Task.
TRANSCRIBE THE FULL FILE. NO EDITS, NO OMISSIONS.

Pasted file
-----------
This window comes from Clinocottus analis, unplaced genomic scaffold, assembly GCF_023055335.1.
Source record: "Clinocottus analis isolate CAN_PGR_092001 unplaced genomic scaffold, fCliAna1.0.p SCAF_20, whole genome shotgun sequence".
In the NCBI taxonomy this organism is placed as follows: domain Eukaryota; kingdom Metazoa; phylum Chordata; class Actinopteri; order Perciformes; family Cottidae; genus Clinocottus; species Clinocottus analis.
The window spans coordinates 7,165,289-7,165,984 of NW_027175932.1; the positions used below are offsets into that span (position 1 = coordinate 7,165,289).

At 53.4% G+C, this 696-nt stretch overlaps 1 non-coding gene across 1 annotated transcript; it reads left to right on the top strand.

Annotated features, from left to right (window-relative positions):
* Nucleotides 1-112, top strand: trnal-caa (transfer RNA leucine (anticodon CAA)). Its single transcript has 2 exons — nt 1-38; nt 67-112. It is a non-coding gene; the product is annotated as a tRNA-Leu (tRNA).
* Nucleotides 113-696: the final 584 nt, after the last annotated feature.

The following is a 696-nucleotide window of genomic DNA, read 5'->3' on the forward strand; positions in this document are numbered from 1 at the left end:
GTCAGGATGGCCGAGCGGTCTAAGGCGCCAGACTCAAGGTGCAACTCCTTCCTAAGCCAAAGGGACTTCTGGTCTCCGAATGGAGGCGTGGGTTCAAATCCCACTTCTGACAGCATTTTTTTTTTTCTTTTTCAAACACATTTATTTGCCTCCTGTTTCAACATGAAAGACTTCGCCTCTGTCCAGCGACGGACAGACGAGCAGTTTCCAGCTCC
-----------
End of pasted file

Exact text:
This window comes from Clinocottus analis, unplaced genomic scaffold, assembly GCF_023055335.1.
Source record: "Clinocottus analis isolate CAN_PGR_092001 unplaced genomic scaffold, fCliAna1.0.p SCAF_20, whole genome shotgun sequence".
In the NCBI taxonomy this organism is placed as follows: domain Eukaryota; kingdom Metazoa; phylum Chordata; class Actinopteri; order Perciformes; family Cottidae; genus Clinocottus; species Clinocottus analis.
The window spans coordinates 7,165,289-7,165,984 of NW_027175932.1; the positions used below are offsets into that span (position 1 = coordinate 7,165,289).

At 53.4% G+C, this 696-nt stretch overlaps 1 non-coding gene across 1 annotated transcript; it reads left to right on the top strand.

Annotated features, from left to right (window-relative positions):
* Nucleotides 1-112, top strand: trnal-caa (transfer RNA leucine (anticodon CAA)). Its single transcript has 2 exons — nt 1-38; nt 67-112. It is a non-coding gene; the product is annotated as a tRNA-Leu (tRNA).
* Nucleotides 113-696: the final 584 nt, after the last annotated feature.

The following is a 696-nucleotide window of genomic DNA, read 5'->3' on the forward strand; positions in this document are numbered from 1 at the left end:
GTCAGGATGGCCGAGCGGTCTAAGGCGCCAGACTCAAGGTGCAACTCCTTCCTAAGCCAAAGGGACTTCTGGTCTCCGAATGGAGGCGTGGGTTCAAATCCCACTTCTGACAGCATTTTTTTTTTTCTTTTTCAAACACATTTATTTGCCTCCTGTTTCAACATGAAAGACTTCGCCTCTGTCCAGCGACGGACAGACGAGCAGTTTCCAGCTCC